Prior to the rise of the Religious Right in the political arena, people perhaps even more so than now, liked to compartmentalize faith and politics. Politicians didn’t wave Bibles and quote (or misquote) verses to garner votes. If anything, religious practice of candidates was hidden not flaunted. Politics are messy. People don’t want Jesus caught up in the messiness that we see in party politics today. Political systems most often reinforce people of wealth and power at the expense of the last and least. So, let us spare Jesus from the tarnish of politics, some propose. But, Jesus was a political figure who was captured by Roman soldiers. He was subjected to the political process of his time. He was brought before the Roman sanctioned ruler to respond to interrogation, “So, you are a king?” There could only be one king, one ruler of the people. The Emperor of Rome claimed that title. No one else could. “So, are you a king?” Pilate asks Jesus. Jesus responds, “You say that I am a king. For this I was born, and for this I came into the world, to testify to the truth. Everyone who belongs to the truth listens to my voice.” Pilate asked him, ‘What is truth?’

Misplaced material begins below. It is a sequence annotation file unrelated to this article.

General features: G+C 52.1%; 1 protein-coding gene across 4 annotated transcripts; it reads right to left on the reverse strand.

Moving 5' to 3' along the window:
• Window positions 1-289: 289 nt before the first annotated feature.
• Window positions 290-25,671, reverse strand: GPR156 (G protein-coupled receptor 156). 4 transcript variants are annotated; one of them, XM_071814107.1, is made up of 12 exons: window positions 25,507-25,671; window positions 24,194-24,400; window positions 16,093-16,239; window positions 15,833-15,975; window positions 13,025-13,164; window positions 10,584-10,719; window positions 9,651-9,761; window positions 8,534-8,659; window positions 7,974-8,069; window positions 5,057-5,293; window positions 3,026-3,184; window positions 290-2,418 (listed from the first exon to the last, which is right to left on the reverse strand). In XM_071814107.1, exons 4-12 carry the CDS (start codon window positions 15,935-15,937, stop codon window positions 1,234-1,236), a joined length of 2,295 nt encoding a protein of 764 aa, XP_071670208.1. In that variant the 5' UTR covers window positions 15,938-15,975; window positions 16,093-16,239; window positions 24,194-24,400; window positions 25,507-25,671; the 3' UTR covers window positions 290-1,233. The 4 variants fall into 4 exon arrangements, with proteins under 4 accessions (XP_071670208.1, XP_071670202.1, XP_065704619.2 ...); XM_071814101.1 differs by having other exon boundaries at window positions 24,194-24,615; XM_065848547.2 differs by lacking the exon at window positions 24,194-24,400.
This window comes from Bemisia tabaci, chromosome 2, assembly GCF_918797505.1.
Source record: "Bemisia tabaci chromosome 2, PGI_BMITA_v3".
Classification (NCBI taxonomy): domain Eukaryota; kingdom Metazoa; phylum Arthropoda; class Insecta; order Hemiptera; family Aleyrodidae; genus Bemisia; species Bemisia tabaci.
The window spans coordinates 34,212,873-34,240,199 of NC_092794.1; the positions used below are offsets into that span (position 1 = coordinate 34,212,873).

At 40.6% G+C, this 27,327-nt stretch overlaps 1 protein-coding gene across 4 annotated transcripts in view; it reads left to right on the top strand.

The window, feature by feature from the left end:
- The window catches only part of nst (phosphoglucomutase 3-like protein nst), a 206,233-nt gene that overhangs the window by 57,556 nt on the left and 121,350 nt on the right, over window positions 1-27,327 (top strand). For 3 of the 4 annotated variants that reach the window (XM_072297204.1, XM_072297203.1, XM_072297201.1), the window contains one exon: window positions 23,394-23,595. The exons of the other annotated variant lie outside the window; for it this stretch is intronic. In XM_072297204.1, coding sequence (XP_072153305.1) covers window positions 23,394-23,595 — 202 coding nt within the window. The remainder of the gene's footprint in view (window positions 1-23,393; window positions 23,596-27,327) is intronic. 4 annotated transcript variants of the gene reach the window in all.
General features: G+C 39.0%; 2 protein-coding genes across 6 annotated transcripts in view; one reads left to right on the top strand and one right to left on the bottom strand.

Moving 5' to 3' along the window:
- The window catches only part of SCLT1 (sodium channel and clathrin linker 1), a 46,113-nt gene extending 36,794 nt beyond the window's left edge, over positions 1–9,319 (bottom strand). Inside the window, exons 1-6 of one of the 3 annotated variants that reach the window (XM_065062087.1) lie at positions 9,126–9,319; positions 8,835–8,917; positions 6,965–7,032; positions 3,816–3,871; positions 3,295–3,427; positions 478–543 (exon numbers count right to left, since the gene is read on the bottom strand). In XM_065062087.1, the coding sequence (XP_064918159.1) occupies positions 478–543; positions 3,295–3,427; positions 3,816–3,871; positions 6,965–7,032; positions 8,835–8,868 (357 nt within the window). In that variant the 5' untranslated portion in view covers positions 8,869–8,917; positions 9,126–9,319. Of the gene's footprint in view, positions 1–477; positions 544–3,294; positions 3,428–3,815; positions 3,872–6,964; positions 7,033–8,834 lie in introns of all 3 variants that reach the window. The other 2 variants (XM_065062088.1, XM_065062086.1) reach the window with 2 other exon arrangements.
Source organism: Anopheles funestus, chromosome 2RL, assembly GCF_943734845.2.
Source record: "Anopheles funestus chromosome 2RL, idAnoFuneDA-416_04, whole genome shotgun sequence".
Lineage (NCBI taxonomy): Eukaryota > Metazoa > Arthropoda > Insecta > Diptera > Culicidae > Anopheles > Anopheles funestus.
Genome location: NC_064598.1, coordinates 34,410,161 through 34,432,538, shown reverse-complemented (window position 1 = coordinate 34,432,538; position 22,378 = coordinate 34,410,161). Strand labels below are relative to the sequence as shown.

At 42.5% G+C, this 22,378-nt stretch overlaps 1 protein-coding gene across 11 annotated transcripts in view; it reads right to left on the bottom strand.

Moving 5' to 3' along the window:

What is the truth? What is the truth, which lies beneath the political rhetoric and campaign speeches? What is the truth, which exists in the world? What is the truth to which we belong?

Jesus, Emmanuel, God with us shows us the way of truth, justice, mercy, and grace.

Jesus lived a life of compassion aligned with God of Israel. He understood that God (the power of the Universe) cares for the marginalized and brings liberation and justice to those bound in political systems of oppression.

The teachings of Jesus, empowered by God’s Spirit, gives us a template to consider the political, economic, religious, conventional systems of beliefs and attitudes that we allow to dominate our nation in rhetoric and law. We have the reason and responsibility, God-given brains and intellect to weigh what we see happening in our country against how Jesus understood God’s will on earth and to choose who we will follow, who we will empower to shape our discourse, and who we will crown modern day ‘king’ to lead us into a future of compassion and care for all God’s beloved.

May it be so.